Building costs and Misc Questions

Anything to do with prices. Raw material prices or prices for finished material (or labor such as well drilling). Project prices (how much will it cost??), etc.

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Postby nickcar » Sat Sep 22, 2007 4:53 pm

Guys,
More questions. I have just chosen my architect and at the initial discussion he mentioned a few things:
1 - You should not put foam board between your block because it inflammable. Leave it empty or use the injected stuff. Well I find it hard to believe that non_flammable polystyrene board is not available and injected stuff will be much more expensive. Leaving it empty won't be nearly as good for insulation - any comments?
2 - He suggested that leaving the space under the floor would be good as it allows air flow under the house and makes it easier to repair water pipes etc. I have always been afraid of creepy crawlies under the floor - snakes etc. He also mentioned that supporting the floor when it is built wouldn't increase the price - comments?
3 - he suggested having no ceiling in the sitting room Sort of lining the roof only - suggested it would be good to help keep cool and attractive. Even though it might be attractive I fear that some time in the future I might want to air condition it (global warming etc!) - though perhaps adding a ceiling might not be to expensive in the case I want to do that?

ps an amusing thought - if my wife had her way I would now have an excellent supply of furniture to go in he new house purchased at sales etc - but not enough money left to build the house 8)

on another day my thoughts on the risk analysis of building this house.

Regards
Nick
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Postby somdet » Sat Sep 22, 2007 5:04 pm

#1- Can't help you there. Am using a single row of bricks for my house. I assume you can get non-flammable insulation from somewhere, but it might be expensive it is not a normal product here.

#2- my contractor gave me the same price for raising my floor or not. We decided to raise it. I am taking Cruizng's advice and making sure it is well ventilated AND well-secured.

#3- I don't think ceilings are very expensive at all. And it might look pretty cool having a big vaulted ceiling. I would like to have one.

Good luck.
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Postby nickcar » Sun Sep 23, 2007 8:13 pm

somdet,
Thanks for your response, I can't find the thread about "I am taking Cruizng's advice and making sure it is well ventilated AND well-secured" can you help me find it?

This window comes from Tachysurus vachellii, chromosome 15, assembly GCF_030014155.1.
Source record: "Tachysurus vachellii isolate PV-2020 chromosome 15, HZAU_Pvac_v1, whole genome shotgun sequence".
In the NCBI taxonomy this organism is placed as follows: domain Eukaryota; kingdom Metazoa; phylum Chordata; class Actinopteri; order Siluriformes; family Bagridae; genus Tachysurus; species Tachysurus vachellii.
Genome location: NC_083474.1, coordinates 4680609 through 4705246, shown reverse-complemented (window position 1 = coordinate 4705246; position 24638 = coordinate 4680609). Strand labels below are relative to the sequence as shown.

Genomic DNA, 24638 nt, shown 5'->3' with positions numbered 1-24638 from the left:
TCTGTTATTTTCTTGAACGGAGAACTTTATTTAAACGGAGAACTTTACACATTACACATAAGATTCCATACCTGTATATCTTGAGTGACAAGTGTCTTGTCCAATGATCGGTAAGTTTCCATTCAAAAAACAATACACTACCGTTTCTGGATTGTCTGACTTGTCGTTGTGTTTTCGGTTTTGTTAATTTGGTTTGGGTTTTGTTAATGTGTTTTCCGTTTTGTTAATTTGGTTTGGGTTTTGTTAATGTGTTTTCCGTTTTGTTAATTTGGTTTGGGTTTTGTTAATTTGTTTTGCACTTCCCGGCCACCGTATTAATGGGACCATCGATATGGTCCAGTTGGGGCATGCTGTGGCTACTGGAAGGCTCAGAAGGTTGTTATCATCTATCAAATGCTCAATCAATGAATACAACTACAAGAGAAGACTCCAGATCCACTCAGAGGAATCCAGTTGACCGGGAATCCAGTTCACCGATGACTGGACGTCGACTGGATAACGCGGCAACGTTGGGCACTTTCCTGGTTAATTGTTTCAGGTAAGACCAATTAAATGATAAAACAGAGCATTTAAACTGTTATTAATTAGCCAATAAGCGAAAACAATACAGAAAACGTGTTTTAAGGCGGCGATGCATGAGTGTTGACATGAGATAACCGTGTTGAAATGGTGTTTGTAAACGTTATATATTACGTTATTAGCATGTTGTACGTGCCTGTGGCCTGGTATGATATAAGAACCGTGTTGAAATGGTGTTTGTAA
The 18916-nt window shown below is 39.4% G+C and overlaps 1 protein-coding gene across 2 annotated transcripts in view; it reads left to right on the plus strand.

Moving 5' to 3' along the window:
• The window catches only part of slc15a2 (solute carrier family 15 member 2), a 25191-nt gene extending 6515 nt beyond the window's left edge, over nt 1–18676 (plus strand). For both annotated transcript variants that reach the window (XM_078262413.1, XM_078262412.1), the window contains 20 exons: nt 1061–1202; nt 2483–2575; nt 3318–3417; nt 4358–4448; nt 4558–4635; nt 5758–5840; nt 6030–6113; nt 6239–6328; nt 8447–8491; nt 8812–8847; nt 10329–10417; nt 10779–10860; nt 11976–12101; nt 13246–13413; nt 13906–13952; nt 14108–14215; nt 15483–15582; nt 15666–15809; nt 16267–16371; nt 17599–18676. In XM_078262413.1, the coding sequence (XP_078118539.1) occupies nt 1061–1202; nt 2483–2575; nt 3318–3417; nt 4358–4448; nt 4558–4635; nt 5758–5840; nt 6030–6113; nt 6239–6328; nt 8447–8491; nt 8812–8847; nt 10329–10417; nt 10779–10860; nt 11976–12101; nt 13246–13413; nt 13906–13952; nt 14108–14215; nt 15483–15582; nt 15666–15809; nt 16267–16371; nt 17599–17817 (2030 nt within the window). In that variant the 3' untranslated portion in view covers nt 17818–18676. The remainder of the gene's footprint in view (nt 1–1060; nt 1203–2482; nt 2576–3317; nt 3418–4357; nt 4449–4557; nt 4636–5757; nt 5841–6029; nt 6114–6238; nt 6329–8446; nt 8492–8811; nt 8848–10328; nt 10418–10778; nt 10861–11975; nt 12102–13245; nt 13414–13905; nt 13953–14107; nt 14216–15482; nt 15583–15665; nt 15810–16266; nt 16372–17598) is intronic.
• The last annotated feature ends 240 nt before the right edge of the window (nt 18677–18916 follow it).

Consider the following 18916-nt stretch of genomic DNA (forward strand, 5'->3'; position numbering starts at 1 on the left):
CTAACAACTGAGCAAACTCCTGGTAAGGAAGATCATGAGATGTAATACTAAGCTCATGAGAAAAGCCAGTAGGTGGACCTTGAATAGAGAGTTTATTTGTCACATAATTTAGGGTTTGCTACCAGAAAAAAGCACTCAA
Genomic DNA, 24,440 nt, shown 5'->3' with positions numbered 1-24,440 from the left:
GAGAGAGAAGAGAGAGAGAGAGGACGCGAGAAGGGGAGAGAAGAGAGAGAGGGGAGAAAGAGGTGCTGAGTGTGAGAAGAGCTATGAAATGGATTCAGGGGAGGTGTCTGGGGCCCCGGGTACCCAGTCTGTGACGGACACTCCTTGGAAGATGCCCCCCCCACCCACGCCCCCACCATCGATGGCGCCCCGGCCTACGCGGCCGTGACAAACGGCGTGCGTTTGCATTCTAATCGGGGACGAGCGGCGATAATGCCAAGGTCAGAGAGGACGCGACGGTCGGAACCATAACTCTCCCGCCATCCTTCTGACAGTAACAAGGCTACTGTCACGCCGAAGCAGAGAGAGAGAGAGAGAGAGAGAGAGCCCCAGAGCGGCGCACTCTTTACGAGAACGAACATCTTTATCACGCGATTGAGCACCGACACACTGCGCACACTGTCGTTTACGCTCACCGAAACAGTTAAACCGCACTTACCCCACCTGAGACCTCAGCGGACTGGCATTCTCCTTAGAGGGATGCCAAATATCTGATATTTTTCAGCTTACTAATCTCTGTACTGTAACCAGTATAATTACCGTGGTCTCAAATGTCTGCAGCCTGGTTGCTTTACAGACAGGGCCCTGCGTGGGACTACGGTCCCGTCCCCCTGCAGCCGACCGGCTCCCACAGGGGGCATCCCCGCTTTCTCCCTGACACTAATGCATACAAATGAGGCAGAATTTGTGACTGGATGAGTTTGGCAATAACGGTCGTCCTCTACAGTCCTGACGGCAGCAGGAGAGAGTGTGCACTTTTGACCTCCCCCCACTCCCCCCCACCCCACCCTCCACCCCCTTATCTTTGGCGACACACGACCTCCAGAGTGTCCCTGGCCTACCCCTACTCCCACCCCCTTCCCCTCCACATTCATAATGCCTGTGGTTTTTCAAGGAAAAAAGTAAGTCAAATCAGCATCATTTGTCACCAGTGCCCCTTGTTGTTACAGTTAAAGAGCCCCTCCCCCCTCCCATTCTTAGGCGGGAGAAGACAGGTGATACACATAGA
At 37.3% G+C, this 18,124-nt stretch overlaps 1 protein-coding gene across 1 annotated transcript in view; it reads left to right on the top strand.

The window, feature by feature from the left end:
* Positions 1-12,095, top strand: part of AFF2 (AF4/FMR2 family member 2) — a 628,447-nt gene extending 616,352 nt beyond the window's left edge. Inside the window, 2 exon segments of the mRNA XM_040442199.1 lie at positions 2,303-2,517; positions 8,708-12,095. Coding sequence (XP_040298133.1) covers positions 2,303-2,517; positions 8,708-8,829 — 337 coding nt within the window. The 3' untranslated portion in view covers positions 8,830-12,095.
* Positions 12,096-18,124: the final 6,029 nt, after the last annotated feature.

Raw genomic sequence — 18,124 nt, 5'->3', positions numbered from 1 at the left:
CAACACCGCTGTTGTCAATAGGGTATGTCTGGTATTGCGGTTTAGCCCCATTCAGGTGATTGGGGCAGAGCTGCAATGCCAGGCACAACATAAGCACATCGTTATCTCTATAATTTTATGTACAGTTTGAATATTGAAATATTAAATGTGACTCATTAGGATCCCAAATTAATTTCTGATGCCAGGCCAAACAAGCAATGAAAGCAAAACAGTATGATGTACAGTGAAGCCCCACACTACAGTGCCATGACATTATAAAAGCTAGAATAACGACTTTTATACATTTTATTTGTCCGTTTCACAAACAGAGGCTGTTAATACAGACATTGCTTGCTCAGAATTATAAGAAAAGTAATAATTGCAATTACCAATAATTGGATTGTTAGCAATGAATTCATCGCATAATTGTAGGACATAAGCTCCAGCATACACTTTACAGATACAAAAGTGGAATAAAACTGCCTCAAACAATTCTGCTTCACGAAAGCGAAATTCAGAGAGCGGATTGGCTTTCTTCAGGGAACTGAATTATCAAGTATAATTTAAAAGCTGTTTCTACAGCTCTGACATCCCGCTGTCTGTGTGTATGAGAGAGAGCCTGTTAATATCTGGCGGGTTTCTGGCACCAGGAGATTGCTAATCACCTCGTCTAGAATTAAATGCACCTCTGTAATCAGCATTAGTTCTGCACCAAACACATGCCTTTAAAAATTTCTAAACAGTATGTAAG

cheers
Nick
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Postby nickcar » Sun Sep 23, 2007 8:19 pm

jazzman
you might not have noticed that I started my picture galery with a better copy of my floor plan. Interested to know if you think 300,00.00 is still a reasonable labour price. More detail when the architect finished.

Ps I was really hoping for your advise re my posting of 22nd - and others of course - Dozer?

i.e Guys,
More questions. I have just chosen my architect and at the initial discussion he mentioned a few things:
1 - You should not put foam board between your block because it inflammable. Leave it empty or use the injected stuff. Well I find it hard to believe that non_flammable polystyrene board is not available and injected stuff will be much more expensive. Leaving it empty won't be nearly as good for insulation - any comments?
2 - He suggested that leaving the space under the floor would be good as it allows air flow under the house and makes it easier to repair water pipes etc. I have always been afraid of creepy crawlies under the floor - snakes etc. He also mentioned that supporting the floor when it is built wouldn't increase the price - comments?
3 - he suggested having no ceiling in the sitting room Sort of lining the roof only - suggested it would be good to help keep cool and attractive. Even though it might be attractive I fear that some time in the future I might want to air condition it (global warming etc!) - though perhaps adding a ceiling might not be to expensive in the case I want to do that?
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Location: Bangkok

Postby somdet » Sun Sep 23, 2007 8:36 pm

Sorry, Nickcar, there is no thread from Cruzing. i had mentioned to her about raising the house and she sent me a couple private messages talking about how she wished she had ventilated her crawlspace better. You could probably send her a pm, she seems like a very helpful soul.